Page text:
ICA Opening Reception
Research from anthropologist Morgan Hoke shows that in homes that produce their own foods, children exhibit better growth rates and mothers report more autonomy and economic control.
Essential workers in the School of Veterinary Medicine are caring for livestock, keeping track of disease, ensuring product consistency, and communicating with farmers to ensure that farms can continue providing a reliable food supply for the community.
A yearlong colloquium from Penn Anthropology offers a steady diet of research perspectives, delving into how this facet of culture affects modern health and practices, and broadens our historical outlook.
Now five years old, the Penn Park Orchard is expanding, literally and figuratively. With shovels and sweat equity, members of the University contributed to those efforts at a workday.
More than 250 archaeologists from around the world contributed their knowledge to ArchaeoGLOBE, an effort to better understand the prevalence of agriculture, pastoralism, and hunting and gathering at different points in human history.
At New Bolton Center’s model pig farm, free-roaming sows are implanted with RFID chips, nourished by organic feed, and powered by solar energy.
With their 2019 President’s Innovation Prize, Katherine Sizov and Malika Shukurova are looking to disrupt the agricultural sector.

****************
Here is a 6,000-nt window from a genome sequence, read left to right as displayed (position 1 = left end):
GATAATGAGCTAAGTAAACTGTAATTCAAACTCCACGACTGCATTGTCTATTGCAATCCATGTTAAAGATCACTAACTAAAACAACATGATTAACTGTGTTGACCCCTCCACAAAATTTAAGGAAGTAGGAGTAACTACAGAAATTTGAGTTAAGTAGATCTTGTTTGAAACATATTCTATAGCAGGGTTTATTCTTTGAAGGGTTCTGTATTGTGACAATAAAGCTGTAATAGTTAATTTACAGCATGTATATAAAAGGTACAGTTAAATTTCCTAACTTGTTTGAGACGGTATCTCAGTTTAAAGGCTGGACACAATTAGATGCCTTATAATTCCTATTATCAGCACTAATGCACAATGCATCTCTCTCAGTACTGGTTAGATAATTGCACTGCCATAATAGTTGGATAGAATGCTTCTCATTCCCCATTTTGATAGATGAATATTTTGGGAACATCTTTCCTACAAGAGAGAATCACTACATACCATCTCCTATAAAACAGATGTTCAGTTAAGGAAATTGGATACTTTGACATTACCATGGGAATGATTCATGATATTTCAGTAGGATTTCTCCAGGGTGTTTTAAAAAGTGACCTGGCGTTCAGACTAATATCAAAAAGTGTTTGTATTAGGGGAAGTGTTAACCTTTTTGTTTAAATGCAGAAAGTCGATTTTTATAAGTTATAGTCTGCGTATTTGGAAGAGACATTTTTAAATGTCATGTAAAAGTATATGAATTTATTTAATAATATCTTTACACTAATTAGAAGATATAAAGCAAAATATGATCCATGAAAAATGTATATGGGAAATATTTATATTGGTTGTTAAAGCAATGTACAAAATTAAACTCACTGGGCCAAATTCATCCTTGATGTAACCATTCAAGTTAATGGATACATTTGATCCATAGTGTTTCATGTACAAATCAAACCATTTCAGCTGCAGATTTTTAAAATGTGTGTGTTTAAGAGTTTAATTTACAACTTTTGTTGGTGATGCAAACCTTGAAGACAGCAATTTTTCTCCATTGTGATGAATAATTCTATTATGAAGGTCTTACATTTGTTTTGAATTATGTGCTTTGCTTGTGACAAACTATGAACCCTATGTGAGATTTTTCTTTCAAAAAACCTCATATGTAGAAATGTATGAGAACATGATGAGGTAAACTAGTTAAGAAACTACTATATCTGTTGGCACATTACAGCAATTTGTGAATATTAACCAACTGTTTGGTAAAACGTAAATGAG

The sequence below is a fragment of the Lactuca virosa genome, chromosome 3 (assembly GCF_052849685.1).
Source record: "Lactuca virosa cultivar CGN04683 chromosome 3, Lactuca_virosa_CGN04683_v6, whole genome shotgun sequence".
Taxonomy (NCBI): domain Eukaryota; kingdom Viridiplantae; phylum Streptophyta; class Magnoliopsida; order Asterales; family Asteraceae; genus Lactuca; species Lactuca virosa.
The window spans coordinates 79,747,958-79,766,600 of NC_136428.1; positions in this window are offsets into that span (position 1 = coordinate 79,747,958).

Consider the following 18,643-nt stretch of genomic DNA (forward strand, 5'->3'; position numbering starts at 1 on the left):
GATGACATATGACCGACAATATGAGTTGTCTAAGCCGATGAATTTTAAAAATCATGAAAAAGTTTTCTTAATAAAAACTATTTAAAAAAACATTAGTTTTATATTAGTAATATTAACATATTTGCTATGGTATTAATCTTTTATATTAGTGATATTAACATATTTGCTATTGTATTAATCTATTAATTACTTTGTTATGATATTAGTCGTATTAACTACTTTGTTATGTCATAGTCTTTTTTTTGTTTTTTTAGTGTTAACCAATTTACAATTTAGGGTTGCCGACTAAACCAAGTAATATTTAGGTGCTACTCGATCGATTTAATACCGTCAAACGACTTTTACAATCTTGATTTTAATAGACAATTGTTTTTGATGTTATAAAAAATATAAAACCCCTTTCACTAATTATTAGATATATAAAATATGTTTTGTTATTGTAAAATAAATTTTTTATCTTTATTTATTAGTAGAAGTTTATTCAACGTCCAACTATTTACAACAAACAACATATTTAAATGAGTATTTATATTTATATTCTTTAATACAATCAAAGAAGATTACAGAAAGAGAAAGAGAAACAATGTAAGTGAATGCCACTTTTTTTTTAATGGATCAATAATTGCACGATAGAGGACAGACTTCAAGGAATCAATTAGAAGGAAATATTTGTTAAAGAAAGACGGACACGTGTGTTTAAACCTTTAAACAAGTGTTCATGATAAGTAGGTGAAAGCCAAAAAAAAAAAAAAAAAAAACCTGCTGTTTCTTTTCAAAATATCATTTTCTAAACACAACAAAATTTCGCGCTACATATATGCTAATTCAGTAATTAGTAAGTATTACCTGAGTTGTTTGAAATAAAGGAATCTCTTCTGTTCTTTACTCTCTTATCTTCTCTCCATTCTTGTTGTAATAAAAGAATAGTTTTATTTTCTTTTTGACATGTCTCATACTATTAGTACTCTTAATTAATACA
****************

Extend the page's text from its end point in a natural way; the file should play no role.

Flowers aren’t just pretty to look at; without them, plants couldn’t reproduce. Investigating the critical process of flower formation in plants, School of Arts and Sciences biologist Doris Wagner and colleagues discovered how a key gene is shut off in order for blooms to form. “Identity is not just what you are; it’s what you aren’t,” she says.
Caring for the trees on Penn’s campus—an official arboretum since last year—is no small undertaking. Staff from Facilities and Real Estate Services and the Morris Arboretum lead the way in ensuring that the University’s trees remain safe, vibrant, diverse, and beautiful.
Plants reap energy from the sun using two photosynthesis pathways, C3 and C4. A new study led by Haoran Zhou, Erol Akçay and Brent Helliker suggests that water availability drove the expansion of C4 species, which may help to explain how different plant lineages came to be distributed on the planet today.